As we all struggle with considerable change, it is important that we don't forget the youngest in our societies. In this article for commonspace.eu, William Murray brings together advice from some of the world's leading children's organisations about how to talk to children about the coronavirus.
The current crisis has demanded we hit the emergency brakes. That we abandon the normal pattern of our lives, cease non-essential activities, and embrace an uncertain and ambiguous future. It is a serious mental challenge for even the most resilient of us to comprehend. And so, whilst it has been reported that children are much less vulnerable to contract COVID-19, it is imperative that we acknowledge how confusing this period must be for them. With schools across Europe and Eurasia closing their doors for the foreseeable future, children are facing very similar life changes to the rest of us but are even less informed than we are.
In an effort to help parents explain to children what is going on, some of the world's leading children's organisations and experts have published several pieces of advice for parents and carers. Please find a few below:
- The Child Mind Institute has noted that 'kids worry more when they are kept in the dark'. In order to lower your child's anxiety, it strongly suggests not being scared to talk about the crisis with them. Among other thing, parents must reassure their children, focusing on the things that can do to stay safe, and keeping up a regular routine.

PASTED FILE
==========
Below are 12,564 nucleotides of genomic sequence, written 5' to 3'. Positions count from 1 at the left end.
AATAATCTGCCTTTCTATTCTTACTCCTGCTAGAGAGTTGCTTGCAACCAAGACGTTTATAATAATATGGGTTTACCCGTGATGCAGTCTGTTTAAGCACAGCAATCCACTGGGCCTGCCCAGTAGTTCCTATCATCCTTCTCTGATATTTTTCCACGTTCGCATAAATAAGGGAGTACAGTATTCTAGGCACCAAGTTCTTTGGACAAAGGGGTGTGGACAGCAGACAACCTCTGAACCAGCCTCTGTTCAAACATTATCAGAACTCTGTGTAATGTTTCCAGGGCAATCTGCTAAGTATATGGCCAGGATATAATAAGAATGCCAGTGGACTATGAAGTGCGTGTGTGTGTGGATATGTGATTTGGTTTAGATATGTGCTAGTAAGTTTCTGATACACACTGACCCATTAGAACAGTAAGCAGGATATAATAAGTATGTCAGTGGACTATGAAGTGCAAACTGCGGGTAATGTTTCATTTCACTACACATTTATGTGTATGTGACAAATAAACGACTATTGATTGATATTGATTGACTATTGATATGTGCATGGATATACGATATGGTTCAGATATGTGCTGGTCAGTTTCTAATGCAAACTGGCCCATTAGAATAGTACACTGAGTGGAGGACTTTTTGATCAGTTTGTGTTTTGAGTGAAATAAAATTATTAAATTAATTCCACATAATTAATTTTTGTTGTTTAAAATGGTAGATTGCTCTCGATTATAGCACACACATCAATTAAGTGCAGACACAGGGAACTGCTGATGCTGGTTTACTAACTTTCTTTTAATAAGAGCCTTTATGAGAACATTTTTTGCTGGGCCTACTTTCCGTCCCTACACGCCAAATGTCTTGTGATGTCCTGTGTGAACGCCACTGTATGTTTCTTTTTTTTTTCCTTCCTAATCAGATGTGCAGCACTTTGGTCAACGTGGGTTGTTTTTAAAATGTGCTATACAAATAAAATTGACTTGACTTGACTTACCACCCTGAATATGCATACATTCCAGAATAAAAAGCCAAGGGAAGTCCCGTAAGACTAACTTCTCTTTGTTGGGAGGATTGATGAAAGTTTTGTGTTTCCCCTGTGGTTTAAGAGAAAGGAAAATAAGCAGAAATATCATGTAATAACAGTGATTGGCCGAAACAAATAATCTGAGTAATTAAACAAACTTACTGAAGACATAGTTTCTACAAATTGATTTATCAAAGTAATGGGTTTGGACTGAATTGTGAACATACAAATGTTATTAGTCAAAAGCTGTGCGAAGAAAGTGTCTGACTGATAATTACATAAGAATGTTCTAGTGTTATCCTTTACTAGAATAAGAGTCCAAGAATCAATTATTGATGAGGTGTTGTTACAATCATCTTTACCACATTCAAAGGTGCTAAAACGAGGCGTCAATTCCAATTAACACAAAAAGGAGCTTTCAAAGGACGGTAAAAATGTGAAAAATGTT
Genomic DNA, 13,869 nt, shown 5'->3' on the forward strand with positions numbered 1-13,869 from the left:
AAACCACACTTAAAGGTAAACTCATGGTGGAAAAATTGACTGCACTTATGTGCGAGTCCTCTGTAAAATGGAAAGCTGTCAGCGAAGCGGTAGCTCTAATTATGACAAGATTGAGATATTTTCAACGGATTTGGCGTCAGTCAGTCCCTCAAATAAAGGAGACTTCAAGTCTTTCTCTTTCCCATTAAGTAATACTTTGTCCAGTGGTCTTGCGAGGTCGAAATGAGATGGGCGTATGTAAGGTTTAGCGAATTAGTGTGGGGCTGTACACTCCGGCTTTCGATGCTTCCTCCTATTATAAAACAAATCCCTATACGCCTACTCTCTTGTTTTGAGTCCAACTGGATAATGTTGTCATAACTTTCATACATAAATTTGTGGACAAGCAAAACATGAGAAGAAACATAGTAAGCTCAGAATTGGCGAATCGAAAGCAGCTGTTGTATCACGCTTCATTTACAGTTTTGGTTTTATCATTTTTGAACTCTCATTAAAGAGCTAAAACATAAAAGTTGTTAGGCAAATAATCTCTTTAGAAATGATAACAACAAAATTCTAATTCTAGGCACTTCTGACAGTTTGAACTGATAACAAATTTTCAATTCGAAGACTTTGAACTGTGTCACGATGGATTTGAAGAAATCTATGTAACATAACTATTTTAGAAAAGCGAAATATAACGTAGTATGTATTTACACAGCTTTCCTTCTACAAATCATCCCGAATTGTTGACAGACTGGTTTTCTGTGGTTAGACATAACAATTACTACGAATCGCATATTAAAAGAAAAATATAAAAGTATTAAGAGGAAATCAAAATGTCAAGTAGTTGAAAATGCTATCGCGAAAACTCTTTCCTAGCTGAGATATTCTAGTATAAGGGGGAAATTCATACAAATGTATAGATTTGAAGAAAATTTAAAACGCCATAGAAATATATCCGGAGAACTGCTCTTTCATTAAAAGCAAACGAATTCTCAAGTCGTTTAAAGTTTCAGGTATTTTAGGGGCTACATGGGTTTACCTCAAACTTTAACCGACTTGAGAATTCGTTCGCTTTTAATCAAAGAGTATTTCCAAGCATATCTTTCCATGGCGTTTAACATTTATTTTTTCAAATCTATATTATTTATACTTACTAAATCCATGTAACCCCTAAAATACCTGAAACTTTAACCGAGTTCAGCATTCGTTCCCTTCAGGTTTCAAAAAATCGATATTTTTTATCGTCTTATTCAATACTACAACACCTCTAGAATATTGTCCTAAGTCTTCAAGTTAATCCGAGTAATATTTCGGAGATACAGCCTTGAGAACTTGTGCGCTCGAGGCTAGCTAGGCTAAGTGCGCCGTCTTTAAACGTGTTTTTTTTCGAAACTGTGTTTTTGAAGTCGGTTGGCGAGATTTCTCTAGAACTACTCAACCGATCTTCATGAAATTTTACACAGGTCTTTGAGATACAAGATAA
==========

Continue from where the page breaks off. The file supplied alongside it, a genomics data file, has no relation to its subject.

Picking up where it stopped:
- UNICEF has suggested that guardians should approach addressing the virus in an age-appropriate manner. Whereas younger children will respond best to physical lessons about hand washing and social distancing, older children will be capable of comprehending viruses, how they spread, and more complex issues related to social stigmas and viruses.
- YoungPeople, the UK's leading mental health charity for children and young people, has published various pages about how to support your family's mental health in this period. Amongst other things, it places an emphasis on opportunities to get fresh air, staying in contact with other friends and family members, and retaining a good level of respect for each other.
- Jacqueline Sperling PhD, a clinical psychologist working with children, published a piece on the Harvard Health Publishing website about how to speak to your child about the virus. She emphasises that it is important to strike a good balance between providing enough information to your child whilst avoiding feeding their anxiety.
Source: This short article was prepared by William Murray for commonspace.eu. It is part of our series of public service announcements aimed at helping our readers deal with issues related to the coronavirus pandemic and its effects.
Child Mind Institute - 'Talking to Kids About the Coronavirus': https://childmind.org/article/talking-to-kids-about-the-coronavirus/
UNICEF - 'How teachers can talk to children about coronavirus disease (COVID-19)': www.unicef.org/coronavirus/how-teachers-can-talk-children-about-coronavirus-disease-covid-19/
YoungPeople - 'Supporting your family's wellbeing during isolation': https://youngminds.org.uk/blog/supporting-your-family-s-wellbeing-during-isolation/
Jacqueline Sperling PhD, Harvard Health Publishing - 'How to talk to children about the coronavirus': https://www.health.harvard.edu/blog/how-to-talk-to-children-about-the-coronavirus-2020030719111